1. Start a Blog
I've mentioned in previous blog posts the advantages of keeping a blog and I think this is a great way to make this school year stand out from previous years. Not only does a blog provide valuable communication that narrows the gap between school and home, it also serves as an archive for all that you do.
2. Take on a New Responsibility
This year I am serving as my department chairperson. It's a big responsibility, but it has motivated me to look at my building from a different perspective and ask myself how I can best make a difference. It's easy to stagnate in the safety of your own classroom and taking on a new responsibility forces you to engage and act outside of your comfort zone.
3. Collaborate with a Colleague
Two heads are better than one. It's an old adage, but it's true. Find a colleague that you haven't worked with before and create a co-curricular project.
4. Become a Mentor
Being the new teacher in the building is no fun. Use your experience to help that person hone his/her skills as an educator. You'll probably make a new friend in the process... Maybe even someone that you can work on a project with at some point (see number 3).
5. Change and Old Unit or Create a New Unit
Everyone has safe, go-to units. Dare yourself to throw one out and try something new. Even if it's a miserable failure you'll still learn a lot from the experience and this will improve your teaching.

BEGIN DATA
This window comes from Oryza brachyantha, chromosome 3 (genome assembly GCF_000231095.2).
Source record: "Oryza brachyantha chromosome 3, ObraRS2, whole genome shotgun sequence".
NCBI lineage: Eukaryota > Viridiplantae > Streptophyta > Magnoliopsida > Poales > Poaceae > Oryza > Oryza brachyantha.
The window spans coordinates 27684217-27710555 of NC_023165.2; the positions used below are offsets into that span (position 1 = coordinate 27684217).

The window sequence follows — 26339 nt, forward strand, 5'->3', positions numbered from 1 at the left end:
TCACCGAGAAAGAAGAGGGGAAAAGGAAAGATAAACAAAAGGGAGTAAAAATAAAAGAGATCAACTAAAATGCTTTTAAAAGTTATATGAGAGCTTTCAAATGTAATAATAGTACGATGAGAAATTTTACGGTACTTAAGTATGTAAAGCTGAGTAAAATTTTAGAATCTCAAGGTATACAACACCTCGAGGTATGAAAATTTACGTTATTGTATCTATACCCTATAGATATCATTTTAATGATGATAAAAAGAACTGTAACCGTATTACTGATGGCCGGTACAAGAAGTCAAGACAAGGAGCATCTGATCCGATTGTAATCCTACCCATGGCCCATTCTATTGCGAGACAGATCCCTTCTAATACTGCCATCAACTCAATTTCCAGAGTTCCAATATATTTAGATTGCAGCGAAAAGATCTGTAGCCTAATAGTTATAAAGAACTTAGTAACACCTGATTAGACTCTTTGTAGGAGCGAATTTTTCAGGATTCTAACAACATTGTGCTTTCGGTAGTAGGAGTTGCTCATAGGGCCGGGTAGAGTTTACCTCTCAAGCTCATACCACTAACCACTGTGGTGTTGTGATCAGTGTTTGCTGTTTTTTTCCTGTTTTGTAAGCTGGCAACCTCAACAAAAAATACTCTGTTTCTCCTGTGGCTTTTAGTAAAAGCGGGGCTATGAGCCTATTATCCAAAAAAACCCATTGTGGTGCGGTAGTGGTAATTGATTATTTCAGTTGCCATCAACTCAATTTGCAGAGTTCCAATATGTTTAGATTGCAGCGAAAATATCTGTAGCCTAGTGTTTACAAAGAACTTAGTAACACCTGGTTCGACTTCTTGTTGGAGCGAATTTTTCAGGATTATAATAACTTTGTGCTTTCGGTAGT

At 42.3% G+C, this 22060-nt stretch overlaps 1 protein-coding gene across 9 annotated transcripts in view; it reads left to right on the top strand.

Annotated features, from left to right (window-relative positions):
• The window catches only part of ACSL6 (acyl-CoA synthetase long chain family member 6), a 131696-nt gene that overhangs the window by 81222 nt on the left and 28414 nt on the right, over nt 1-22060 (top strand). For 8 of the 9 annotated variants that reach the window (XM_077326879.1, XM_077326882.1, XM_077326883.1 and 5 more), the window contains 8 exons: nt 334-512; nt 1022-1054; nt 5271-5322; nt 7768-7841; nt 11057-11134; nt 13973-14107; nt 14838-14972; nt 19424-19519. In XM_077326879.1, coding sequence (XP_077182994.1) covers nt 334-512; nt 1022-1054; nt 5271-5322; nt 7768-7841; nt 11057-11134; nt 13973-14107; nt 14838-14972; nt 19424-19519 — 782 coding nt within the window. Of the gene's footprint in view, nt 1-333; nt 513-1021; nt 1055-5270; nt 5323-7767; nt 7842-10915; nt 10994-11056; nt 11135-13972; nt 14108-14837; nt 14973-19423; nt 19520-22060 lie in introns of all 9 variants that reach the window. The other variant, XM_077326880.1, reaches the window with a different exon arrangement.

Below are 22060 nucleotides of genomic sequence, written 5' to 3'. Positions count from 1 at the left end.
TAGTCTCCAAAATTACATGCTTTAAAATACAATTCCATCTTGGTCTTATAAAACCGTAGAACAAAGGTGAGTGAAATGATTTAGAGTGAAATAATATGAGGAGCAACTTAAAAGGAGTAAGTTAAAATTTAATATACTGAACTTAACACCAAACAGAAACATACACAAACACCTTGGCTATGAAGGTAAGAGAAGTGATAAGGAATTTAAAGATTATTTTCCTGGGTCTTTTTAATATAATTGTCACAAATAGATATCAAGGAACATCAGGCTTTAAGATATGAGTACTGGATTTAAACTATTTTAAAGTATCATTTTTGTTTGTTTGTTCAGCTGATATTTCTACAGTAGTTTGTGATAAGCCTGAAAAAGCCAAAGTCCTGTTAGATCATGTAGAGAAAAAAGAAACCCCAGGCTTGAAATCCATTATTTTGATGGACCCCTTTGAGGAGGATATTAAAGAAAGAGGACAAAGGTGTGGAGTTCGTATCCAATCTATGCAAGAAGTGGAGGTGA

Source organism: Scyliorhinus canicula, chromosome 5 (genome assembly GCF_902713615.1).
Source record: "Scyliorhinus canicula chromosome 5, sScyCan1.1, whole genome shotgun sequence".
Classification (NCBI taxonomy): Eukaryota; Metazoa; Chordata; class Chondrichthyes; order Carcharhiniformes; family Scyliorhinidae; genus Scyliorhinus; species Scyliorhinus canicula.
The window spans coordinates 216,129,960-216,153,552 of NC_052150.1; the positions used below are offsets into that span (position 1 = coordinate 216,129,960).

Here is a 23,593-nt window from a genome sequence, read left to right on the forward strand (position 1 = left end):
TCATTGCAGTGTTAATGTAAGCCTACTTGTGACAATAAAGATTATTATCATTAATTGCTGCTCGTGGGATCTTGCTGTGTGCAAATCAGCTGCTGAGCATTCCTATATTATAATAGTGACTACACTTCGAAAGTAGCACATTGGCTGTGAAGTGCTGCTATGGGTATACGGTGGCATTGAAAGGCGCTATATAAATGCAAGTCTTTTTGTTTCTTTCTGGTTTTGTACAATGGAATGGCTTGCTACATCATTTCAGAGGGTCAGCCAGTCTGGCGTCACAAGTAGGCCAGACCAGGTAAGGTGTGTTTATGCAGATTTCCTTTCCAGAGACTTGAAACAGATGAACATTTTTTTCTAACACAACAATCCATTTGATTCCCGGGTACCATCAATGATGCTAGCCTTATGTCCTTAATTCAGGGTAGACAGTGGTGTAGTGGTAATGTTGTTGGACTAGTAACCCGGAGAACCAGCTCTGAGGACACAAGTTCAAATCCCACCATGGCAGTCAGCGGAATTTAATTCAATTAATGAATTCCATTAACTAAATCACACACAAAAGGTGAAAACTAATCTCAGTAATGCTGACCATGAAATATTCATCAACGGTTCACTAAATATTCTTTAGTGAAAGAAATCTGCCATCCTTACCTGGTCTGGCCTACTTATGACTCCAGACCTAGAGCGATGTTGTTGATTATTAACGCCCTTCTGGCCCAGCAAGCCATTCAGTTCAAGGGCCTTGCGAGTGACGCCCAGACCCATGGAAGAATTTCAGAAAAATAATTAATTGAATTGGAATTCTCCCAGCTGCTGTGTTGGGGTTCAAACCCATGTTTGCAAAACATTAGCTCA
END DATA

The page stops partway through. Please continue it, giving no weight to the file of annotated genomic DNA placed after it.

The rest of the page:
6. Join Twitter and Develop Your PLN
Some of my best ideas have been inspired by the folks that I follow on Twitter. Create an account and follow other educators (maybe these 57 to start). You'll be surprised by how valuable 140 characters can be.
Connect with your students at a different level by volunteering to chaperone a dance or field trip, or by becoming an adviser for a club. Seeing kids in these different contexts will help you to gain a greater perspective of your students' strengths, weaknesses, values, and beliefs.
8. Make Reading a Priority
Practice what you preach. Make it a point to find 15 minutes each day for recreational reading. Maybe choose adolescent fiction books that you can then recommend to your students, or find education-orientated "trade" magazines to inspire new ideas and teaching techniques.
9. Attend a Workshop or Conference
Take the initiative to find a workshop or conference that you actually want to attend rather than one that is required for you to attend. This is yet another way to foster new and innovative ideas.
10. Find Better Ways to Connect with Parents
Bottom line: if parents are on your side, you are going to have a better year. Make it a goal to call one parent each day with something good to say.
(When I was a kid my mom took my picture every year in front of our house on the first day of school. Now, my wife continues the tradition. Old habits die hard.)
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